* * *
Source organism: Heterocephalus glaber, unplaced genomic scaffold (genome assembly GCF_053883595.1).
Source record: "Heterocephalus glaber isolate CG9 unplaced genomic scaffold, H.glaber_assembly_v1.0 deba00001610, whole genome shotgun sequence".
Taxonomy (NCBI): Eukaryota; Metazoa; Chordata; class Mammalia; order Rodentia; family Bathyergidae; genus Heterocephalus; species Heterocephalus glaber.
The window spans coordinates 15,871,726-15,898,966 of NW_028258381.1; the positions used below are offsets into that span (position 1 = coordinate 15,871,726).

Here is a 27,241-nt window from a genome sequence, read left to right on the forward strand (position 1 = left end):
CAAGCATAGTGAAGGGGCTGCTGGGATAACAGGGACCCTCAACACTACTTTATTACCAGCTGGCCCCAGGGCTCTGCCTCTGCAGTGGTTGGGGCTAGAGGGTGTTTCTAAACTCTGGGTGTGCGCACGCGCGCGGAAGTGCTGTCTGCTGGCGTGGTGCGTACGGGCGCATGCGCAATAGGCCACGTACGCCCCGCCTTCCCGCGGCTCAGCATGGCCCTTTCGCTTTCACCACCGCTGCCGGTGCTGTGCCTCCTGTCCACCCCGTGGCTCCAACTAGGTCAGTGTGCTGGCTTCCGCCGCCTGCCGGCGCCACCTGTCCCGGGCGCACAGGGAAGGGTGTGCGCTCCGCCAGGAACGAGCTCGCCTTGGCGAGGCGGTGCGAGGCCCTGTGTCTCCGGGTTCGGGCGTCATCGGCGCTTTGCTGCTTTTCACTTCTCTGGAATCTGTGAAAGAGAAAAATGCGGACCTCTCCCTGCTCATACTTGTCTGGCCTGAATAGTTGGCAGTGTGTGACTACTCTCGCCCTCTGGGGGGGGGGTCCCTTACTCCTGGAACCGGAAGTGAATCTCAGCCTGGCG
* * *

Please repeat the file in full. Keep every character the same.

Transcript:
Source organism: Heterocephalus glaber, unplaced genomic scaffold (genome assembly GCF_053883595.1).
Source record: "Heterocephalus glaber isolate CG9 unplaced genomic scaffold, H.glaber_assembly_v1.0 deba00001610, whole genome shotgun sequence".
Taxonomy (NCBI): Eukaryota; Metazoa; Chordata; class Mammalia; order Rodentia; family Bathyergidae; genus Heterocephalus; species Heterocephalus glaber.
The window spans coordinates 15,871,726-15,898,966 of NW_028258381.1; the positions used below are offsets into that span (position 1 = coordinate 15,871,726).

Here is a 27,241-nt window from a genome sequence, read left to right on the forward strand (position 1 = left end):
CAAGCATAGTGAAGGGGCTGCTGGGATAACAGGGACCCTCAACACTACTTTATTACCAGCTGGCCCCAGGGCTCTGCCTCTGCAGTGGTTGGGGCTAGAGGGTGTTTCTAAACTCTGGGTGTGCGCACGCGCGCGGAAGTGCTGTCTGCTGGCGTGGTGCGTACGGGCGCATGCGCAATAGGCCACGTACGCCCCGCCTTCCCGCGGCTCAGCATGGCCCTTTCGCTTTCACCACCGCTGCCGGTGCTGTGCCTCCTGTCCACCCCGTGGCTCCAACTAGGTCAGTGTGCTGGCTTCCGCCGCCTGCCGGCGCCACCTGTCCCGGGCGCACAGGGAAGGGTGTGCGCTCCGCCAGGAACGAGCTCGCCTTGGCGAGGCGGTGCGAGGCCCTGTGTCTCCGGGTTCGGGCGTCATCGGCGCTTTGCTGCTTTTCACTTCTCTGGAATCTGTGAAAGAGAAAAATGCGGACCTCTCCCTGCTCATACTTGTCTGGCCTGAATAGTTGGCAGTGTGTGACTACTCTCGCCCTCTGGGGGGGGGGTCCCTTACTCCTGGAACCGGAAGTGAATCTCAGCCTGGCG